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By: Cara Van Dorn*| Staff Writer

The Trump administration and a republican Congress have begun efforts to unravel the Department of Labor’s six-year-long effort to ensure that Americans saving for retirement receive only investment advice that is in their best interest.  The Fiduciary Rule, unpopular with conservatives and some members of the investment advice industry since its inception, was promulgated in response to a study by the White House’s Council of Economic Advisors that found that American workers lose more than $17 billion each year to conflicted investment advice.   Continue reading »

The Potential End to Chevron Deference – An Avenue for Changing the USPTO’s Broadest Claim Interpretation Standard

By: Katherine Escalante*| Staff Writer

*Data current as of: 5/31/2016

Many questions are looming with the recent passing of the bill in the United States House of Representatives (“House”) aimed at ending agencies’ judicial deference in promulgating rules.  The Regulatory Accountability Act was passed by the House on January 11, 2017.  If passed by the Senate, the bill would legislatively repeal the Chevron deference doctrine that gives deference to federal agencies interpretations when evaluating federal rules and regulations.  A principle that has been the foundation of judicial review of statutory interpretation by administrative proceedings since 1984.  The name comes from a Supreme Court case, Chevron U.S.A., Inc. v. Natural Resources Defense Council, Inc., in which the Court held that deference would be given to agency interpretations, unless the interpretation was found unreasonable.  Continue reading »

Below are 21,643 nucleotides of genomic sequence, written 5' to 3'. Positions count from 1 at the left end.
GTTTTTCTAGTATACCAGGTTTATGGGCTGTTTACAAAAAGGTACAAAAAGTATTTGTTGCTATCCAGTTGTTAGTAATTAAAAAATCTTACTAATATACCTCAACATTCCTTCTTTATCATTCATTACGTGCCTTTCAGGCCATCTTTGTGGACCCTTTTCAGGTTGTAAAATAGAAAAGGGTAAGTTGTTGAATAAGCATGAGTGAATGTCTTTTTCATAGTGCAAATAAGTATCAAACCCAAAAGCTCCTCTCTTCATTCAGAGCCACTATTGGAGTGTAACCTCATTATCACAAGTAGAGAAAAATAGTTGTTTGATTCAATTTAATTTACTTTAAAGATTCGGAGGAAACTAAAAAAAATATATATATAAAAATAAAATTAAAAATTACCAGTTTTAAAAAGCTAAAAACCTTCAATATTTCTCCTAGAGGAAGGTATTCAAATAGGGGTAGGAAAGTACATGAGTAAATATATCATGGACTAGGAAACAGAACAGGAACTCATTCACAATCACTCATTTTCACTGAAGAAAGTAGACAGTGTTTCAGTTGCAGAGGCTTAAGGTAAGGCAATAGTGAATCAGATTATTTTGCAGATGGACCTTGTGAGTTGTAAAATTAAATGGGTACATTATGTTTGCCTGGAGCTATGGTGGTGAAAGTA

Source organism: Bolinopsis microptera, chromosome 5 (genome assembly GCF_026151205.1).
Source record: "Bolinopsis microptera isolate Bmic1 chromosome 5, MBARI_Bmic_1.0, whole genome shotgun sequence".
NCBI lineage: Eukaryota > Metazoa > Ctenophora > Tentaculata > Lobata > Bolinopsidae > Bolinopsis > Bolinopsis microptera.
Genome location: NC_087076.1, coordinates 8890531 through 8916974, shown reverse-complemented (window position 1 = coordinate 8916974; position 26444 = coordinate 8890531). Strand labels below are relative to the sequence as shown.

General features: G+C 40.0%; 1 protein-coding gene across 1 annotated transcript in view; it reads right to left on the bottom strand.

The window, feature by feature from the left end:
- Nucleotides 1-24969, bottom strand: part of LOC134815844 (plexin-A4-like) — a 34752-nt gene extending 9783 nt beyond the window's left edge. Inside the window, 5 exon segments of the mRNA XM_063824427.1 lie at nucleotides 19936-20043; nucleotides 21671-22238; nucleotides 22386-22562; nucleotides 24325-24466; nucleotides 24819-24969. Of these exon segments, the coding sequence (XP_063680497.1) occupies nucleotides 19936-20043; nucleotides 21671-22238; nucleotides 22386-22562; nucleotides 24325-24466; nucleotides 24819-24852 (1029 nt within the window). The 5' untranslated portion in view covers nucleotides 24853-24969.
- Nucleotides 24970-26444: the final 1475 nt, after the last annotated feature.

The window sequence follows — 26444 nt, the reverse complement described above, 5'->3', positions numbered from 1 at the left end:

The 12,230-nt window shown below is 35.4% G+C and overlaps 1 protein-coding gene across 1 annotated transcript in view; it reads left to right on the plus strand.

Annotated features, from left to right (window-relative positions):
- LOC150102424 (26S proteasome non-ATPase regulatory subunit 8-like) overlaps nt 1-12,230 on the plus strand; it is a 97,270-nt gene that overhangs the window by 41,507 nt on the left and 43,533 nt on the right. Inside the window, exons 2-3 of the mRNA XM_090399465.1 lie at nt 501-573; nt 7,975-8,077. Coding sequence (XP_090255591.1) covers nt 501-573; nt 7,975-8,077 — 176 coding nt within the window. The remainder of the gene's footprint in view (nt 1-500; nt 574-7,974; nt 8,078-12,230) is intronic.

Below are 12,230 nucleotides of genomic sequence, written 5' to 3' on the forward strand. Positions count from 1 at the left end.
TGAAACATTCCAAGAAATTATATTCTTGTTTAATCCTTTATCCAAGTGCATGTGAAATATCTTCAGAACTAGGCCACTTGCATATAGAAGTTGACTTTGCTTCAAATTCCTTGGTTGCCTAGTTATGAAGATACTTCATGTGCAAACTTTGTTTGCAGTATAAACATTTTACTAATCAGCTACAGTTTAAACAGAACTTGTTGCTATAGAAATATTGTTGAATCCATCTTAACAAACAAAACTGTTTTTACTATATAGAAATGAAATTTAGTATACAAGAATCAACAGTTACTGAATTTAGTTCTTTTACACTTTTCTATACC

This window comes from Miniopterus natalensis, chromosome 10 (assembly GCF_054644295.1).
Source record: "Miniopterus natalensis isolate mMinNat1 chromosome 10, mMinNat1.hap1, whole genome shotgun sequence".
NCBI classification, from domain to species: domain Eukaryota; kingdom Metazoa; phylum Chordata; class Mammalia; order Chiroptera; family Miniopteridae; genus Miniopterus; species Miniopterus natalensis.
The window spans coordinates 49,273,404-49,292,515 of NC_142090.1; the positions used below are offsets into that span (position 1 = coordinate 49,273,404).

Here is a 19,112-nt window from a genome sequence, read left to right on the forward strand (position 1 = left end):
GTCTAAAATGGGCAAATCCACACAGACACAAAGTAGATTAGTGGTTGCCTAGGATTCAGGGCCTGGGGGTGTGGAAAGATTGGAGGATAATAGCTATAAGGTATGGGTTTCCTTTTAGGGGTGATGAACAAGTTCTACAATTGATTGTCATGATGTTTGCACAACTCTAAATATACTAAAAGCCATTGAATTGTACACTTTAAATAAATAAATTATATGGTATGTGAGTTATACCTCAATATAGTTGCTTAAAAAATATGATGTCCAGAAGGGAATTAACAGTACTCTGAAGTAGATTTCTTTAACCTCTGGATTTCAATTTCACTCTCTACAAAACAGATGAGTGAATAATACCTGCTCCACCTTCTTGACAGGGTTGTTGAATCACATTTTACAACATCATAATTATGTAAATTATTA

CIA Releases New Rules for Collecting Information on Americans

By: Maria Pigna*| Staff Writer

On Wednesday, January 18, 2017, the Central Intelligence Agency (CIA) published in full, for the first time, revised rules for collecting, analyzing, and storing information on American citizens.  CIA General Counsel, Caroline Krass, told a briefing at the Agency’s headquarters in Langley, Virginia that the guidelines are designed “in a manner that protects the privacy and civil rights of the American people.”  The CIA refers to the rules as the revised Attorney General Guidelines and will become effective March 18, 2017, sixty days after they are signed by the Director of the CIA and the Attorney General.  Continue reading »

The Business of the Oscars

By: Jacky Brammer*| Staff Writer

By BDS2006 (talk) – I created this work entirely by myself., CC BY-SA 3.0,

The Academy Awards for the film and entertainment industry are Sunday, February 26, and after La La Land netted a record-tying 14 nominations in mid-January, its win for Best Picture seems inevitable. But La La Land has just as many fans as it does detractors. The detractors have many axes to grind but a common criticism is that a La La Land victory will perpetuate a larger, engrained problem: The Declining Business of the Oscars. Continue reading »

The Blockchain: Real-Time Payment Processing

By: Thomas Gaffney*| Staff Writer

Measured drawing of the First Bank from the Historic American Buildings Survey.

The secret is out; Blockchain, an emerging data recording technology introduced by the cryptocurrency Bitcoin, has burst onto the forefront of the FinTech scene and is here to stay.  The topic took center stage during the FinTech panel from JBIPL’s 2017 Symposium.  The panel members discussed the broad-based usages of Blockchain as well as some of the legal implications challenging the finance and banking industries without getting too much into the details. Continue reading »